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GE report says Royal Commission advice now dated

GE report says Royal Commission advice now dated

A new report out today shows that the science the Royal Commission on Genetic Modification relied on in recommending New Zealand "proceed with caution" on GE is now considerably out of date.

Green Co-leader Jeanette Fitzsimons said today the Government can no longer keep citing the Royal Commission report as justification for GE release. The new report, "Genetic Engineering: Policy and Science since the Royal Commission: Insoluble Problems", reviews scientific developments over the past two years. It concludes that the Royal Commission report was deficient in its expectations of what further research was likely to uncover or how events would unfold.

Prepared by Auckland University Associate Professor Peter Wills for Physicians and Scientists for Responsible Genetics (PSRG), today's report says the problems with GE are more serious than initial enthusiasm for the technology and the Commission's report would have indicated.

Ms Fitzsimons said the Government must face up to the fact the Royal Commission's report is now scientifically dated, and that new information is much less rosy about the effects of GE. She calls on the Government to answer the following questions raised by today's report:

* Why are we eating GE food that the United Kingdom Royal Society - hardly a radical anti-science pressure group - says has not been adequately tested for safety? Why do we still accept company tests rather than requiring independent testing?

* Why does the Government continue to say it can provide for the coexistence of GE and non-GE crops when evidence is now overwhelming that pollen, seed, and genetic elements from GE proteins are being spread as comprehensively through the food chain as DDT was a generation ago?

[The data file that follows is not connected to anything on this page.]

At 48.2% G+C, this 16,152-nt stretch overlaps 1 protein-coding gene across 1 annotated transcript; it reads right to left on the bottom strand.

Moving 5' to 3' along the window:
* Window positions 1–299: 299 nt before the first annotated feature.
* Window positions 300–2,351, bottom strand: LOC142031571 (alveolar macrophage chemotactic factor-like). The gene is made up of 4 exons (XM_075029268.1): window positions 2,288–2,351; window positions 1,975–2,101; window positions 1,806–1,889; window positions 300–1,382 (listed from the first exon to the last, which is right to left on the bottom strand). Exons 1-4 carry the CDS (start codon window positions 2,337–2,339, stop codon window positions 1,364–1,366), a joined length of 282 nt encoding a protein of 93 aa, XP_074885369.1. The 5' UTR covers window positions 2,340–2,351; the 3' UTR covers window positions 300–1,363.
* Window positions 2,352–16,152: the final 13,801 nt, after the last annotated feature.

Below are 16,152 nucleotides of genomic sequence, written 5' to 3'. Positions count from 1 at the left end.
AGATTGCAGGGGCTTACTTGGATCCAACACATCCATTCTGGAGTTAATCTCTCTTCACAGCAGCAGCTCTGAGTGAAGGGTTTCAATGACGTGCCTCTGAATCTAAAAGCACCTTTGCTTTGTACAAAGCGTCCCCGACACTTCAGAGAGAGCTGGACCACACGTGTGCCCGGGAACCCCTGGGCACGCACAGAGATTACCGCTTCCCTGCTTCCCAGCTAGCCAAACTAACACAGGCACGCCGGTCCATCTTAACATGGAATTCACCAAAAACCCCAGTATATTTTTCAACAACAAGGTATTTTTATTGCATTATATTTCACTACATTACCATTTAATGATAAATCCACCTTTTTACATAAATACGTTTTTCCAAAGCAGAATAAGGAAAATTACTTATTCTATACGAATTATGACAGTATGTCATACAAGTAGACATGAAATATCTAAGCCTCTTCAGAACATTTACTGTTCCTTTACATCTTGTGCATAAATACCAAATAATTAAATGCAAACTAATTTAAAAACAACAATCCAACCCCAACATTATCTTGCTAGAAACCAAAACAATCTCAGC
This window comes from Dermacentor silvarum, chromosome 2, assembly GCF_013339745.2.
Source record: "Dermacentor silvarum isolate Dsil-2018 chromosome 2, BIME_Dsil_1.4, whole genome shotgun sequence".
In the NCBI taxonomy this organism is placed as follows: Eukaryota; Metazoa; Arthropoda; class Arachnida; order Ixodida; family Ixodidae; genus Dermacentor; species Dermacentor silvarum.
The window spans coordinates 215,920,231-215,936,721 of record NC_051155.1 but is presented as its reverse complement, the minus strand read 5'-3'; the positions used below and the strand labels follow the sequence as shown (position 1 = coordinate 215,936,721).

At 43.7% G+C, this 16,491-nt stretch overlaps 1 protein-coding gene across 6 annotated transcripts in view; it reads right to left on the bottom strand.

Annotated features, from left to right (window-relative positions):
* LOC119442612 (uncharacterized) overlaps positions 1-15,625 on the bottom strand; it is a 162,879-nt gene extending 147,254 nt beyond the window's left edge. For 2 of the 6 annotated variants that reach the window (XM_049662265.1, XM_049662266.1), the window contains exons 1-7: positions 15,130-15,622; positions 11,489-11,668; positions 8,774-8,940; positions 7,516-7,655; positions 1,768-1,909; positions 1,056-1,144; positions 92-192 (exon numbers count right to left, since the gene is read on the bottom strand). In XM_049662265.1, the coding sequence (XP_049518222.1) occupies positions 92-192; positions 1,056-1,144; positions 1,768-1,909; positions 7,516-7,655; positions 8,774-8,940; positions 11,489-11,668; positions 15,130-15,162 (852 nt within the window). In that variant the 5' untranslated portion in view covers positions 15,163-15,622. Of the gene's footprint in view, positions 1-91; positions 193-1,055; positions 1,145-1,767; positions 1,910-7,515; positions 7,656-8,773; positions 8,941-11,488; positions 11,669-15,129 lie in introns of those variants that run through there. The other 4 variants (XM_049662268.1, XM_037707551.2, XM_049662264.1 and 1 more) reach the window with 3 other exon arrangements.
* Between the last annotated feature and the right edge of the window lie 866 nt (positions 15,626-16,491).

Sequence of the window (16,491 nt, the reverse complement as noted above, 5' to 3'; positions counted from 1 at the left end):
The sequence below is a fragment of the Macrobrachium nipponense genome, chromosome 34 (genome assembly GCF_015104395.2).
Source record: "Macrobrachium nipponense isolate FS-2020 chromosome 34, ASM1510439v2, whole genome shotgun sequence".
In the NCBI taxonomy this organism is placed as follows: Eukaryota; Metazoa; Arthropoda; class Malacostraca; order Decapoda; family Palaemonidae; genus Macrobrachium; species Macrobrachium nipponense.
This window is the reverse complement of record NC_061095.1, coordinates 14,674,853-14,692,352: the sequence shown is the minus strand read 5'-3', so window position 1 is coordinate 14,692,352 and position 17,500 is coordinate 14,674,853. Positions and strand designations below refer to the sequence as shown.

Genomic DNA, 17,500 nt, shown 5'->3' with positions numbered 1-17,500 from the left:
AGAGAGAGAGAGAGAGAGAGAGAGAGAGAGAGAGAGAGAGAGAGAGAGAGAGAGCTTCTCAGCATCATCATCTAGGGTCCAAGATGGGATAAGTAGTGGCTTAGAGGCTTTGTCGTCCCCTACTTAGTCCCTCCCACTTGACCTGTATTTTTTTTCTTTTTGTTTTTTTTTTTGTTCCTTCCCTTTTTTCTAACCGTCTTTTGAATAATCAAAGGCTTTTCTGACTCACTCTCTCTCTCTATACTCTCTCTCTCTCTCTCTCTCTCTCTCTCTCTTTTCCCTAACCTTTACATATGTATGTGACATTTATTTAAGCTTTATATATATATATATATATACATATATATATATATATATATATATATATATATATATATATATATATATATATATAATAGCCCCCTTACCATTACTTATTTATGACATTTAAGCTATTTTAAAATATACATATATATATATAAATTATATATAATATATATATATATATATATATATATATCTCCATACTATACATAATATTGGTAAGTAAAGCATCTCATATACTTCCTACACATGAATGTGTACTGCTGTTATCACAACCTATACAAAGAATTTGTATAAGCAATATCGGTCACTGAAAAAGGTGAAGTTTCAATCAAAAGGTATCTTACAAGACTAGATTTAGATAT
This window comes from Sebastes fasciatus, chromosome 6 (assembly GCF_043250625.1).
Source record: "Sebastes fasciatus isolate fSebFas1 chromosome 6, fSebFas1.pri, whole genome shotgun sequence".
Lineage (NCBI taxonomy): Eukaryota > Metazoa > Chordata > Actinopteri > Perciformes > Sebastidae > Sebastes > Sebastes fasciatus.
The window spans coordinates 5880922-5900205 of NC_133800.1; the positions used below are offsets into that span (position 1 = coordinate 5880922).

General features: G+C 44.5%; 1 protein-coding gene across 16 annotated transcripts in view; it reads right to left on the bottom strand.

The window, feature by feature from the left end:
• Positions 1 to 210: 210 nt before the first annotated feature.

* Why is the Government proceeding without any results for its research on soils, when new overseas evidence shows changes in soil organisms around GE plants, and persistence of active GE proteins in soil long after harvest of crops?

* Can the Government guarantee that the New Zealand science community (in particular the Crown Research Institutes which are by law required to operate commercially and competitively), are immune from the experience in Canada - where the expert panel of the Royal Society refers to: "the extensive and growing conflicts of interest within the scientific community due to entrepreneurial interests in resulting technologies and the increasing domination of the research agenda by private corporate interest"?

* How do New Zealand regulatory authorities intend to enforce better compliance with 'conditional release' than the United States, where nearly a fifth of farms are ignoring the regulations?

ENDS

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